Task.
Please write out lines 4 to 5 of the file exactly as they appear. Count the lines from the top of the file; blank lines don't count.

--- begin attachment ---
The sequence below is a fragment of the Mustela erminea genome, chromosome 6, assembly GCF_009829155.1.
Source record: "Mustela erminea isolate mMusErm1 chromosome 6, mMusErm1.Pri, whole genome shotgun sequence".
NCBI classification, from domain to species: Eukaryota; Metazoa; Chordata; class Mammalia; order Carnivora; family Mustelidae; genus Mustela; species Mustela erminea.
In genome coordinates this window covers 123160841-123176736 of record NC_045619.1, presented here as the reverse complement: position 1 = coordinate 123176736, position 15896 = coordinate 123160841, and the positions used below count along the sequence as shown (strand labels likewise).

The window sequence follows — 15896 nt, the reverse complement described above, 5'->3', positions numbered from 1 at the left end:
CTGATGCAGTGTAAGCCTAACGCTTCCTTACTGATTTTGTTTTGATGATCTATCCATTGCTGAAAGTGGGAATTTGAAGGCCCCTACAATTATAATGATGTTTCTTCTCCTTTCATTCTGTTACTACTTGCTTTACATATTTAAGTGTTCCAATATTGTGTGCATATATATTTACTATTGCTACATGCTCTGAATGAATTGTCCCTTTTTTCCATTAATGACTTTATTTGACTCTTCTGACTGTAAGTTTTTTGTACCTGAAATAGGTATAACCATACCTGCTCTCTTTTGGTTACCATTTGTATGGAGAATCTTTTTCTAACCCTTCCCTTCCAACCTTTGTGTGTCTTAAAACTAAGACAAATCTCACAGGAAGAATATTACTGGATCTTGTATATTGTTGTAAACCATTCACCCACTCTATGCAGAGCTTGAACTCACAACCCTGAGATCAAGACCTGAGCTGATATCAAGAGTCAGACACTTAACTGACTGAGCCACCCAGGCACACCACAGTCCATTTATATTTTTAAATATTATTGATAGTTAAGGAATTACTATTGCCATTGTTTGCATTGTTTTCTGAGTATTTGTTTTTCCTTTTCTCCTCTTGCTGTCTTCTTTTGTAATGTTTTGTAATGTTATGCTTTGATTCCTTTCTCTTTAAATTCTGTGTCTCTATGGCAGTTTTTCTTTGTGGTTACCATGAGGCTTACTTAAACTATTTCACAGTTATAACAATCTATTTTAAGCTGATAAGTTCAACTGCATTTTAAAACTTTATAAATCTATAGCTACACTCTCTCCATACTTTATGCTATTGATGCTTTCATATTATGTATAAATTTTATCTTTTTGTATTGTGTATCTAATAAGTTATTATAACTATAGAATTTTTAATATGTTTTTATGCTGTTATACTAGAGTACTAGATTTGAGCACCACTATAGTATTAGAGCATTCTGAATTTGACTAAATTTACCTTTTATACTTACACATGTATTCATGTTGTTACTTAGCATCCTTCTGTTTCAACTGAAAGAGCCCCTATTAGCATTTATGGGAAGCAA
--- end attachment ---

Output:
In genome coordinates this window covers 123160841-123176736 of record NC_045619.1, presented here as the reverse complement: position 1 = coordinate 123176736, position 15896 = coordinate 123160841, and the positions used below count along the sequence as shown (strand labels likewise).

The window sequence follows — 15896 nt, the reverse complement described above, 5'->3', positions numbered from 1 at the left end: